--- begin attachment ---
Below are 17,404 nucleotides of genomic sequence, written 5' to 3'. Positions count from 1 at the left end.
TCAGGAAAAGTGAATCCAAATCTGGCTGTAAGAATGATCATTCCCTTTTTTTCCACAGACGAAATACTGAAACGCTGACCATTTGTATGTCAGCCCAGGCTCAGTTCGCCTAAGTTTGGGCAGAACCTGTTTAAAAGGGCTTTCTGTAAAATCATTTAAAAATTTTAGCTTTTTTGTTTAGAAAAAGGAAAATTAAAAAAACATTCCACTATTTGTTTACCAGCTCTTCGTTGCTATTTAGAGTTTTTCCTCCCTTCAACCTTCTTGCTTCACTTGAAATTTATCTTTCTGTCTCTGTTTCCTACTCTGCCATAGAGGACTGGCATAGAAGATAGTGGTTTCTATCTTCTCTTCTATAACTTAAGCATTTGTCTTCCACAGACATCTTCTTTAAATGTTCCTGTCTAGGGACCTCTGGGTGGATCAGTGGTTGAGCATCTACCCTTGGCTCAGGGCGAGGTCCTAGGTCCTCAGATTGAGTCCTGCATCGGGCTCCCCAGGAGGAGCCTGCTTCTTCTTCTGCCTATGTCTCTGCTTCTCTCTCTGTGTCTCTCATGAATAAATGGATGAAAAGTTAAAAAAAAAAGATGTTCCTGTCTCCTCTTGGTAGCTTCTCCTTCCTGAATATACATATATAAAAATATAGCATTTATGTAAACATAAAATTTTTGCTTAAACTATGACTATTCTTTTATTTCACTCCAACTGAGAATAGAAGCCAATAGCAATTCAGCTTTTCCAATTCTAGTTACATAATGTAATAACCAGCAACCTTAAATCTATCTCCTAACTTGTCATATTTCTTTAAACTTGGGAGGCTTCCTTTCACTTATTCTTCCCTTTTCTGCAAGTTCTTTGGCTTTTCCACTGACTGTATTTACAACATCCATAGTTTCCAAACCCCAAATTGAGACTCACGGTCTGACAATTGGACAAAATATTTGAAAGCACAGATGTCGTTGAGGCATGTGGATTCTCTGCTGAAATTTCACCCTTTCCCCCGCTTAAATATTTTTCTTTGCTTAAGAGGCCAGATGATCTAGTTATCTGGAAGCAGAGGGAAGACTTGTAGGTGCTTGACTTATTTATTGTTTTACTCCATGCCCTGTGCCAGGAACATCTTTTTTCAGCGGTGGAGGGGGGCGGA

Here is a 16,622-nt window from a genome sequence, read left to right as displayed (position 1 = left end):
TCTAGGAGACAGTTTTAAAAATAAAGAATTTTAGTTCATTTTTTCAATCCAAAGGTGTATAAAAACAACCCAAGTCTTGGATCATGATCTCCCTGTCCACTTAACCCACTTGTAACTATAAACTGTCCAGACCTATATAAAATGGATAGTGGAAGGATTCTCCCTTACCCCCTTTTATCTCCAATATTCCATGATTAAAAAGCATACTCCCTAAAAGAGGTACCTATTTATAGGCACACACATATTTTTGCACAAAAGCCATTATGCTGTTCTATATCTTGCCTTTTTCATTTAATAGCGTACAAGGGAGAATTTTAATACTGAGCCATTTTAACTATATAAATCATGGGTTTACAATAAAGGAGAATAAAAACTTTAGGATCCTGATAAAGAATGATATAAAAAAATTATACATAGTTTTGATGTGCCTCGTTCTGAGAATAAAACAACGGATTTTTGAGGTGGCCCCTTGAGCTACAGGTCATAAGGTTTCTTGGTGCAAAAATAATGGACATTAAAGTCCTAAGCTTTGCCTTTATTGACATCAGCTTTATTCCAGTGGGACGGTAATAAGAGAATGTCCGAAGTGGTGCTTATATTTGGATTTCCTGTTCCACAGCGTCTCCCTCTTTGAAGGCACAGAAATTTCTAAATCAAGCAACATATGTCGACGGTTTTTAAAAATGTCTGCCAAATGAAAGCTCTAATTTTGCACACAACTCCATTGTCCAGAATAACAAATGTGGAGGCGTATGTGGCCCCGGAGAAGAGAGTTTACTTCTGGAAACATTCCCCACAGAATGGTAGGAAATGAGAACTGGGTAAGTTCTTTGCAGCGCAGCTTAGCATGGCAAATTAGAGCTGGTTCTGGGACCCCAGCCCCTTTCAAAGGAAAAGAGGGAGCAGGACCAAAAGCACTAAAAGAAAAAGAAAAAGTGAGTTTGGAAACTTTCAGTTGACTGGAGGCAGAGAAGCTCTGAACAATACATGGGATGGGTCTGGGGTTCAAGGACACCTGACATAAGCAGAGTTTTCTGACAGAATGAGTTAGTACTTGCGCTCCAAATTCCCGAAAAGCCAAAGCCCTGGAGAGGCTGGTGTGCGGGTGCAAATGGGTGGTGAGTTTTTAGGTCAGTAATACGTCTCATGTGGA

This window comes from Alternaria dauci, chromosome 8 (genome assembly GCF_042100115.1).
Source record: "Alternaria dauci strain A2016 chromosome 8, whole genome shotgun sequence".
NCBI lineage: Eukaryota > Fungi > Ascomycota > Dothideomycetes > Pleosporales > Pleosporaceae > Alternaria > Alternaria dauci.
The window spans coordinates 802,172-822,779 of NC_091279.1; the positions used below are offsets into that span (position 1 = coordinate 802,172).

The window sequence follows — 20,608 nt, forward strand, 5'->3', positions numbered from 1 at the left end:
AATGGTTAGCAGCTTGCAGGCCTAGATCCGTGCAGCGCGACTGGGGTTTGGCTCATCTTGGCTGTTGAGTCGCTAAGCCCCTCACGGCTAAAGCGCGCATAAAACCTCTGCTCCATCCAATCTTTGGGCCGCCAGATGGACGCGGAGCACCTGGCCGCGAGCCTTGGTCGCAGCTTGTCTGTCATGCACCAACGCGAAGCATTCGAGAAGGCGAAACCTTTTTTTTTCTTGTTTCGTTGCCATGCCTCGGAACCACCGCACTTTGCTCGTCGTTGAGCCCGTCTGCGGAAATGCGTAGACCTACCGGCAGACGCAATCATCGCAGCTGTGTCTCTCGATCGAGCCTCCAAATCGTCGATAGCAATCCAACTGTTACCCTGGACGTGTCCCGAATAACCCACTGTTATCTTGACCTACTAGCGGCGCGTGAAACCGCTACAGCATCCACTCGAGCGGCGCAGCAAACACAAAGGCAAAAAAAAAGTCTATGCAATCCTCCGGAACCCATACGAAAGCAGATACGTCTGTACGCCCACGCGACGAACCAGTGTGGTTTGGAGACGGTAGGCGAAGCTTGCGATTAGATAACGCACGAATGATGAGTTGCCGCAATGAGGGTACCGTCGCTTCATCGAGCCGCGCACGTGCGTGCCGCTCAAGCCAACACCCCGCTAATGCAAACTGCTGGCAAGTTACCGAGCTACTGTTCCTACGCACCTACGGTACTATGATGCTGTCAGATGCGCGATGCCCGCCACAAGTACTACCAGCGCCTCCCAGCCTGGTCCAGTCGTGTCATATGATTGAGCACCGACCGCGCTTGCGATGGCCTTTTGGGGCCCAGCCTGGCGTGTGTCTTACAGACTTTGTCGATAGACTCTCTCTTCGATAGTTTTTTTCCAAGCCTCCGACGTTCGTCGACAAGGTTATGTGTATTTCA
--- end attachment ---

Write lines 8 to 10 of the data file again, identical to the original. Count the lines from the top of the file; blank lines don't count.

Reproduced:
The window spans coordinates 802,172-822,779 of NC_091279.1; the positions used below are offsets into that span (position 1 = coordinate 802,172).

The window sequence follows — 20,608 nt, forward strand, 5'->3', positions numbered from 1 at the left end:
AATGGTTAGCAGCTTGCAGGCCTAGATCCGTGCAGCGCGACTGGGGTTTGGCTCATCTTGGCTGTTGAGTCGCTAAGCCCCTCACGGCTAAAGCGCGCATAAAACCTCTGCTCCATCCAATCTTTGGGCCGCCAGATGGACGCGGAGCACCTGGCCGCGAGCCTTGGTCGCAGCTTGTCTGTCATGCACCAACGCGAAGCATTCGAGAAGGCGAAACCTTTTTTTTTCTTGTTTCGTTGCCATGCCTCGGAACCACCGCACTTTGCTCGTCGTTGAGCCCGTCTGCGGAAATGCGTAGACCTACCGGCAGACGCAATCATCGCAGCTGTGTCTCTCGATCGAGCCTCCAAATCGTCGATAGCAATCCAACTGTTACCCTGGACGTGTCCCGAATAACCCACTGTTATCTTGACCTACTAGCGGCGCGTGAAACCGCTACAGCATCCACTCGAGCGGCGCAGCAAACACAAAGGCAAAAAAAAAGTCTATGCAATCCTCCGGAACCCATACGAAAGCAGATACGTCTGTACGCCCACGCGACGAACCAGTGTGGTTTGGAGACGGTAGGCGAAGCTTGCGATTAGATAACGCACGAATGATGAGTTGCCGCAATGAGGGTACCGTCGCTTCATCGAGCCGCGCACGTGCGTGCCGCTCAAGCCAACACCCCGCTAATGCAAACTGCTGGCAAGTTACCGAGCTACTGTTCCTACGCACCTACGGTACTATGATGCTGTCAGATGCGCGATGCCCGCCACAAGTACTACCAGCGCCTCCCAGCCTGGTCCAGTCGTGTCATATGATTGAGCACCGACCGCGCTTGCGATGGCCTTTTGGGGCCCAGCCTGGCGTGTGTCTTACAGACTTTGTCGATAGACTCTCTCTTCGATAGTTTTTTTCCAAGCCTCCGACGTTCGTCGACAAGGTTATGTGTATTTCA